3: a time or season of growth or development; specifically : the season between winter and summer comprising in the northern hemisphere usually the months of March, April, and May or as reckoned astronomically extending from the March equinox to the June solstice
For many people I know, spring is their favorite time of year. They love the longer days, the blooming flowers, the warmer weather. I like most of these things, too, but spring is not my favorite time of year. This is partly a physical reality. My recent retreat was a wonderful time of solitude, quiet and rest for my soul, but a few hours after returning, the whole family left for B's soccer practice. I could easily have elected to stay home with A & K while J took B, but I had been away for long enough and wanted our whole family to enjoy the nice day together. The best of intentions....
By the time we left soccer practice, where pollen was literally swirling in the air, I had a headache that would take me four hours to alleviate. This was merely a taste of things to come and the warm weather that followed on Monday and Tuesday resulted in alternately dull and sharp headaches. Today the weather is blessedly cold and I feel much better.
But I know warm weather and spring's pain will return. In many ways, I think this is how it should be. Giving birth is hard. And we kid ourselves or protect ourselves to think that nature's cyclical rebirth comes without pain of any kind. Sure, plants, trees and bushes don't experience pain as we do, but it's worth pondering.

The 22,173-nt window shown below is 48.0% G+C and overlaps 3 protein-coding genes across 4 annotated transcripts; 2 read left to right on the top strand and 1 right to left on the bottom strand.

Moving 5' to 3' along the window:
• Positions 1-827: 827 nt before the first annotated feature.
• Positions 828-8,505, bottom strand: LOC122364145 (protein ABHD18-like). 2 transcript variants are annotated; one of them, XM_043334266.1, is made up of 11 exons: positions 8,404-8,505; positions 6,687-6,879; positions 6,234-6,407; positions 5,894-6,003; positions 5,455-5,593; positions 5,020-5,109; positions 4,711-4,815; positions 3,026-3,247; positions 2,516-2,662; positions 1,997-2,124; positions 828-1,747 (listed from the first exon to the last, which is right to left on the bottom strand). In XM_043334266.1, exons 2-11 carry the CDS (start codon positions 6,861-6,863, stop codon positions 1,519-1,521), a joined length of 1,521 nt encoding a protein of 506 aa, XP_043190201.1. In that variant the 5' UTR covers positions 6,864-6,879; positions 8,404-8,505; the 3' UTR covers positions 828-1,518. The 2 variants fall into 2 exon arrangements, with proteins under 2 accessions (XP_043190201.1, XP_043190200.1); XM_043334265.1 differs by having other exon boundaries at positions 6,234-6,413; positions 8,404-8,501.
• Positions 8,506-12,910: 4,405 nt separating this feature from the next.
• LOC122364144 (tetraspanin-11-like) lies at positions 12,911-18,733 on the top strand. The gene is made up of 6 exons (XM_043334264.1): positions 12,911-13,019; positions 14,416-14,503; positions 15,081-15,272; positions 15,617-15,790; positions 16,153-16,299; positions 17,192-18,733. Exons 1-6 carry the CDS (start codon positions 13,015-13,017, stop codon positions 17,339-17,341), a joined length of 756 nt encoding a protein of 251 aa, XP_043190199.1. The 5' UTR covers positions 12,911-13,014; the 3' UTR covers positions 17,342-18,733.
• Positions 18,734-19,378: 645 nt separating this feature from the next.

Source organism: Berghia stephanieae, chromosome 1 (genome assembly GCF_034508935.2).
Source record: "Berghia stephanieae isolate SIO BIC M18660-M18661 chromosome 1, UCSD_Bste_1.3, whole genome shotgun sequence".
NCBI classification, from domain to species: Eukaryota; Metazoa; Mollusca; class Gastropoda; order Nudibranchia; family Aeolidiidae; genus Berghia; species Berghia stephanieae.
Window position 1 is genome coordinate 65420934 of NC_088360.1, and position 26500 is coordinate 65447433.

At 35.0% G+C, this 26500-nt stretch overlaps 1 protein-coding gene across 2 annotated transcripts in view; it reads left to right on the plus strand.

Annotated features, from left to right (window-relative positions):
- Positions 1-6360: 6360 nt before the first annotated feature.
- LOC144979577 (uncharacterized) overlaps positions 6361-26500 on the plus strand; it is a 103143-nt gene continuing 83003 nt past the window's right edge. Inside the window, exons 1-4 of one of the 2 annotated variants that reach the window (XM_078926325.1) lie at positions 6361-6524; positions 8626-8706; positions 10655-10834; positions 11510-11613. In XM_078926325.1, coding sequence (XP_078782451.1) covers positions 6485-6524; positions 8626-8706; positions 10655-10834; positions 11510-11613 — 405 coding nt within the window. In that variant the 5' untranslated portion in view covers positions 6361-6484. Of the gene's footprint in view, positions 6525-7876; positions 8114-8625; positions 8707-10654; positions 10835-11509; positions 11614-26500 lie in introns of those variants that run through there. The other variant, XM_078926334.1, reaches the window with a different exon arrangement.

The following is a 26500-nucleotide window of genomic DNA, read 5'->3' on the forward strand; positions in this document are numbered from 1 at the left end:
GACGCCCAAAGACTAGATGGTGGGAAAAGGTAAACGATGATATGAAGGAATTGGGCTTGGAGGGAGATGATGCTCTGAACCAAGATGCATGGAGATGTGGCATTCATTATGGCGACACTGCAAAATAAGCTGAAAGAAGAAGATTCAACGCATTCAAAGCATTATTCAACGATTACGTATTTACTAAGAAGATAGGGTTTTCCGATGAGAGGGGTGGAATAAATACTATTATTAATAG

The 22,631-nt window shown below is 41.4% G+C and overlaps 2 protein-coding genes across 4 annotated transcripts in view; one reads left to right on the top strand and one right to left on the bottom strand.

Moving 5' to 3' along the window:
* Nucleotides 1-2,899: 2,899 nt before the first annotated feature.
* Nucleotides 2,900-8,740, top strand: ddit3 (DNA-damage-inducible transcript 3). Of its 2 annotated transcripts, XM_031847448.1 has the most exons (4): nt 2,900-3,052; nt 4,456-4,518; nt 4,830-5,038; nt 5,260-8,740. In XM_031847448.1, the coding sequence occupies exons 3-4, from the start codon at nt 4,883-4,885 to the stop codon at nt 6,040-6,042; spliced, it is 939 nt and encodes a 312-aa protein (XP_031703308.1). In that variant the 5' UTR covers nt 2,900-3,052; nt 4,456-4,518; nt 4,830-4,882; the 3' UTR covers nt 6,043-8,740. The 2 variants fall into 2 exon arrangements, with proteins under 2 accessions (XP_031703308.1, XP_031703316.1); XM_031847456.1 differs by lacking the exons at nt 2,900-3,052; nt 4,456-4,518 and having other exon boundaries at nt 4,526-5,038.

Just today, I was talking with an arborist at school while waiting to pick up A & B. He pointed out a limb on a tree in the school yard that is dead and dangerous. He said he's considered putting a sign on the tree that says, "Stand here at your own peril." What are the dead limbs I need to remove from myself before they take people out on the way down?
We do finally have daffodils blooming in our yard, but they were a bit slower to make their appearance than many in our neighborhood. I don't know enough about flowers to know why and I don't care enough to investigate it, but I kind of like having late blooming flowers. I think I've been a bit of a late bloomer. It's taken me more than three decades to really know and accept who I am. So it doesn't bother me for my flowers to be a bit late to the party.
A final note about spring. While A, B and K wait for spring's flowers with excitement each year, I really care very little about flowers. Not long ago, I said to some friends as we talked about gardening, "If you can't eat it, what's the point?" I get much more excited about the vegetable garden that's going up in the back. I think that says something about me and what I want to be. I love beauty in my life, but what I really want to leave is a legacy of bearing life-giving fruit that sustains others.